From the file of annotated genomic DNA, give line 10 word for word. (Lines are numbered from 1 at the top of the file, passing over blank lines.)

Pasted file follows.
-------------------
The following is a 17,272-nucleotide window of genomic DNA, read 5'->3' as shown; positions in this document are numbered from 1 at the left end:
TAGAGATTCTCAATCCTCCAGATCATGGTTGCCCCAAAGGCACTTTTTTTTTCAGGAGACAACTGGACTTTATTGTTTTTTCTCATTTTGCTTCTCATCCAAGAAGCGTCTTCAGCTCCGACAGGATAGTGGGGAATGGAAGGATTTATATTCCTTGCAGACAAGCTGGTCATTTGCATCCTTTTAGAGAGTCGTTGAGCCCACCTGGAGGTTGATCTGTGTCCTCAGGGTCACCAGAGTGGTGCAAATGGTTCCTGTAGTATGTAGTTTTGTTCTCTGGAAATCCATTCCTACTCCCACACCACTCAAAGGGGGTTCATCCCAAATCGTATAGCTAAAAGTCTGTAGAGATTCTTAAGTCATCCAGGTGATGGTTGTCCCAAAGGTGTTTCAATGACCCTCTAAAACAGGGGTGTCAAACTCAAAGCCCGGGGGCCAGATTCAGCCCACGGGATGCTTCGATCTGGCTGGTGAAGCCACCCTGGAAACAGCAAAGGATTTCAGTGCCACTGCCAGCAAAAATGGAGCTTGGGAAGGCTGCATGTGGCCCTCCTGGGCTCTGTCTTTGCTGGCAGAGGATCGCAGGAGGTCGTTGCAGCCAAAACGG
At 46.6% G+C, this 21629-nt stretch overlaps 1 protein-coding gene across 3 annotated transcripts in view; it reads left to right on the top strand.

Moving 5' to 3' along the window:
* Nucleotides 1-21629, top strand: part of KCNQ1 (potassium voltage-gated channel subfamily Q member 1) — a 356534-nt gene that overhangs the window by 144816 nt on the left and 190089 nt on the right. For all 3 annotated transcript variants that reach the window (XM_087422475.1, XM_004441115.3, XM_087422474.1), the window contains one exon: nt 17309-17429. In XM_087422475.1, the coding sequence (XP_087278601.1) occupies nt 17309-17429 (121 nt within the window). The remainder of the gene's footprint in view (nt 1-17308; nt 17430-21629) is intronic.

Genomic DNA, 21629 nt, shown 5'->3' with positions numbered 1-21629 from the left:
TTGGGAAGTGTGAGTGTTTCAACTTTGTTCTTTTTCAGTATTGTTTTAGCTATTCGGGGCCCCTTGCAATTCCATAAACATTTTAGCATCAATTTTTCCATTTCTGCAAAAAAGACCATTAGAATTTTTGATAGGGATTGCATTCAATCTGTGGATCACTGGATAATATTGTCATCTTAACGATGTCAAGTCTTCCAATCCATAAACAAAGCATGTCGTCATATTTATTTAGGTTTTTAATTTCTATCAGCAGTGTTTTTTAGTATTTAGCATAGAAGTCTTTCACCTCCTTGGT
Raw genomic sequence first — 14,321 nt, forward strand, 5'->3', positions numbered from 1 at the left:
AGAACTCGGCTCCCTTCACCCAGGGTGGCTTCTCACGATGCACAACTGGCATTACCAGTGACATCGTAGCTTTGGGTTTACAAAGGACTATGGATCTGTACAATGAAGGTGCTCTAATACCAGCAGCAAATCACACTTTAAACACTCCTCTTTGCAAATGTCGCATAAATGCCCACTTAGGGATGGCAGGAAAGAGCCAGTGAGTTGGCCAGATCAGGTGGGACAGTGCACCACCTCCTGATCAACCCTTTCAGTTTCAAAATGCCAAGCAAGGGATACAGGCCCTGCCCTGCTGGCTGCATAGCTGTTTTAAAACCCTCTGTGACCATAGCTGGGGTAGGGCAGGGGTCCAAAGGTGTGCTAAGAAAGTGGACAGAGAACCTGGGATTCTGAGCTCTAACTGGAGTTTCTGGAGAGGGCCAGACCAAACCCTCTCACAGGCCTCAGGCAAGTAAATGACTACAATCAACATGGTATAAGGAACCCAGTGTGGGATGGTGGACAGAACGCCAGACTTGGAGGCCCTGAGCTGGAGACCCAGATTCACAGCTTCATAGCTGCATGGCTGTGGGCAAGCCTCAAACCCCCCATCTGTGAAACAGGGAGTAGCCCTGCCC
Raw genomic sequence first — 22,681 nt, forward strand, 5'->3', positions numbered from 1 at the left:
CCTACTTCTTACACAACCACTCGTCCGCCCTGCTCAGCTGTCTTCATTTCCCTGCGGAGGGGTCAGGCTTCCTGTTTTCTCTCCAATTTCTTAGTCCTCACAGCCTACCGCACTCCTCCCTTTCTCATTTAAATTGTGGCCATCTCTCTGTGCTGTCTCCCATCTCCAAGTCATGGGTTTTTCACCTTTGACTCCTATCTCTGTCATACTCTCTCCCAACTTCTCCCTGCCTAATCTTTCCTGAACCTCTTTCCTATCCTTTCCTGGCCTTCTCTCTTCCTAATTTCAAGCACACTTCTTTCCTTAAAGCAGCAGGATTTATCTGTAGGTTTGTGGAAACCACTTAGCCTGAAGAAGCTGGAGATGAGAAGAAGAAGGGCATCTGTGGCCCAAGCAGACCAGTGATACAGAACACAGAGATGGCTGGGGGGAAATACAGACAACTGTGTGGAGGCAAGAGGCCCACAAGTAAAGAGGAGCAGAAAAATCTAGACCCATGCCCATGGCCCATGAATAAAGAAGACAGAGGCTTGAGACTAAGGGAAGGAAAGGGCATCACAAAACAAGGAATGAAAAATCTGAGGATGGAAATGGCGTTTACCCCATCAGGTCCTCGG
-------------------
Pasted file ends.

Raw genomic sequence first — 22,681 nt, forward strand, 5'->3', positions numbered from 1 at the left: